Domenica, 16 Giugno 2024
the challenge / Romania

Romania bids for NATO leadership against Rutte

"I have decided to enter the competition, we must take on even greater responsibilities," said President Klaus Iohannis. The Dutch premier is endorsed by the US, Germany, France, and the UK, but unanimity is required

Mark Rutte officially faces a contender for the NATO leadership: Romanian President Klaus Iohannis. "I have decided to enter the competition for the position of NATO Secretary-General," announced the politician, confirming circulating rumours. The Dutch Prime Minister remains the favourite in the race to get the Alliance's top job and replace outgoing Secretary General Jens Stoltenberg. Rutte is endorsed by major powers like the US, Germany, France, and the UK. But with unanimity needed for the appointment, the game is wide open, with the Baltic and Eastern European countries tired of seeing power always tilt in favour of the West and intending to make Rutte's life difficult.

"It is time" that Romania, which joined NATO in 2004, "takes on even greater responsibilities given the current security context," declared 64-year-old liberal and Europeanist Iohannis, considering it "a legitimate aspiration" for his country, which "has undergone profound transformations" since joining and "can contribute to shaping a new vision" in the face of the "serious and lasting Russian threat."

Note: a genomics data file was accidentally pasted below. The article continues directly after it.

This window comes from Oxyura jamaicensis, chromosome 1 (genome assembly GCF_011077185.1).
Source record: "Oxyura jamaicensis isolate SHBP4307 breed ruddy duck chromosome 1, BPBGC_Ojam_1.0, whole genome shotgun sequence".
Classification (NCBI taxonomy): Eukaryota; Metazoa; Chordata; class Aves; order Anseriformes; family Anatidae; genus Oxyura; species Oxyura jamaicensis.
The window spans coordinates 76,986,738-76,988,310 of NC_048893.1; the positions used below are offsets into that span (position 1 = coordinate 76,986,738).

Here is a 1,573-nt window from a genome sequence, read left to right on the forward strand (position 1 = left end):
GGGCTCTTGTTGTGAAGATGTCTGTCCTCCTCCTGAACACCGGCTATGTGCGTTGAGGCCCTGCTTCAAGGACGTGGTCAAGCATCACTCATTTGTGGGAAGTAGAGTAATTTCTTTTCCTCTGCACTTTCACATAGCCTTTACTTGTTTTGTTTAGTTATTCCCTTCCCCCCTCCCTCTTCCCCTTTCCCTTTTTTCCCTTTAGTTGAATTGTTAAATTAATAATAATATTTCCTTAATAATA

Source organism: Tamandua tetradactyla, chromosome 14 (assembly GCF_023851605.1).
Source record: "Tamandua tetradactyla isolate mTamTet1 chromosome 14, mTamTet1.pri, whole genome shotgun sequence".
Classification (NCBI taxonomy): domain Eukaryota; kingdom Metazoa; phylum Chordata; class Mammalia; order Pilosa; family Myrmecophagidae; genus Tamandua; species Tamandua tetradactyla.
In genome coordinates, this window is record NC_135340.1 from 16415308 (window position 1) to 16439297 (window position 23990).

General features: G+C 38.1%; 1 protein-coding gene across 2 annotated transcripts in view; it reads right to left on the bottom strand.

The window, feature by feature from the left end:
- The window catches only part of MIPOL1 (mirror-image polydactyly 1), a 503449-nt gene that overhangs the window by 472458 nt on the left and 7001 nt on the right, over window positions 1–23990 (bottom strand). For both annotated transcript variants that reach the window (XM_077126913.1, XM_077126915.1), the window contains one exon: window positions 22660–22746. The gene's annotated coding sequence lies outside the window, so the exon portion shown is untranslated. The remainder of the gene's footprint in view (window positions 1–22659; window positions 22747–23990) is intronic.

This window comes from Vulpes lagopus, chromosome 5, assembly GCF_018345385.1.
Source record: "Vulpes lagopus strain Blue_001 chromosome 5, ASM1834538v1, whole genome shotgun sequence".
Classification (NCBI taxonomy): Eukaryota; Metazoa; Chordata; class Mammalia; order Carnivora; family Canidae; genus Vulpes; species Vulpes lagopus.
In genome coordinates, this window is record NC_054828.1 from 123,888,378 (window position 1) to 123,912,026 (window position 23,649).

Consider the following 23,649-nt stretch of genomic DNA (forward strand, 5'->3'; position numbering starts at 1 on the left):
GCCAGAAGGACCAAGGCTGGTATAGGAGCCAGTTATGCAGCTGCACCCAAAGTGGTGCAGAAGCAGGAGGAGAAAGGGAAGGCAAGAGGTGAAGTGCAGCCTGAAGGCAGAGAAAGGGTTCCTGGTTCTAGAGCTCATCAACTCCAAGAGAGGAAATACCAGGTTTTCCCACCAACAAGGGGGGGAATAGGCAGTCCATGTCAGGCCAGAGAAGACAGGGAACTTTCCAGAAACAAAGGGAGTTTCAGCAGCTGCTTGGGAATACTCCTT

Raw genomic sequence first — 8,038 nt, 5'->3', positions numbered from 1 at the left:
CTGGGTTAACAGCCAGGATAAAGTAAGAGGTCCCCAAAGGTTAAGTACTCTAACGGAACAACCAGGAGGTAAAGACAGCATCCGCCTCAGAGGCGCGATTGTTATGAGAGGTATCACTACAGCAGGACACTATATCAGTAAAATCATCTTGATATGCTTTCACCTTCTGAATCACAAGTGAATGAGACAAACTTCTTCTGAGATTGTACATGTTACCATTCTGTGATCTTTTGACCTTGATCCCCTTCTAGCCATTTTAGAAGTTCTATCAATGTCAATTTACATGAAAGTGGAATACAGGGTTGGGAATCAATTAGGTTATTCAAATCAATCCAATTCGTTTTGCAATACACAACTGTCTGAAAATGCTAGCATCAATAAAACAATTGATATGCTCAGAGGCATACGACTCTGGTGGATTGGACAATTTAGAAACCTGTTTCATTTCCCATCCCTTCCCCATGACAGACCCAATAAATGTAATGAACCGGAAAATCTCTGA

Bucharest has been at the forefront after Russian invasion of Ukraine for geographical and geopolitical reasons. Romania shares a 650-kilometer border with Ukraine and hosts a US ballistic missile defence system and a permanent 5,500-soldier NATO battalion. Bucharest has significantly improved its military apparatus and has held an important strategic position since the beginning of the war. This favourable position has given the European country the right to make demands. The challenge is also a form of payback for Romania, which has never forgiven Rutte for his staunch opposition to the country's accession to the Schengen Area.

Romania is not the only country standing in Rutte's way. Some Eastern European countries have expressed their dissatisfaction with yet another Western candidate, which, if chosen, would be the fourth from the Netherlands. Among these are Hungary, Estonia, and Turkey, which could make life difficult for Rutte and support Iohannis. Hungary's Viktor Orban, who has close ties with Russia, may view a candidacy from the Alliance's "Eastern flank" favourably. Estonian Prime Minister Kaja Kallas had expressed interest in the Secretary General position, but she never truly entered the race due to her country's geographical position at the border with Russia. Western countries feared that Vladimir Putin might perceive her candidacy as an aggressive move. Nato now counts 32 members, after Sweden recently joined the military alliance.

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Romania bids for NATO leadership against Rutte

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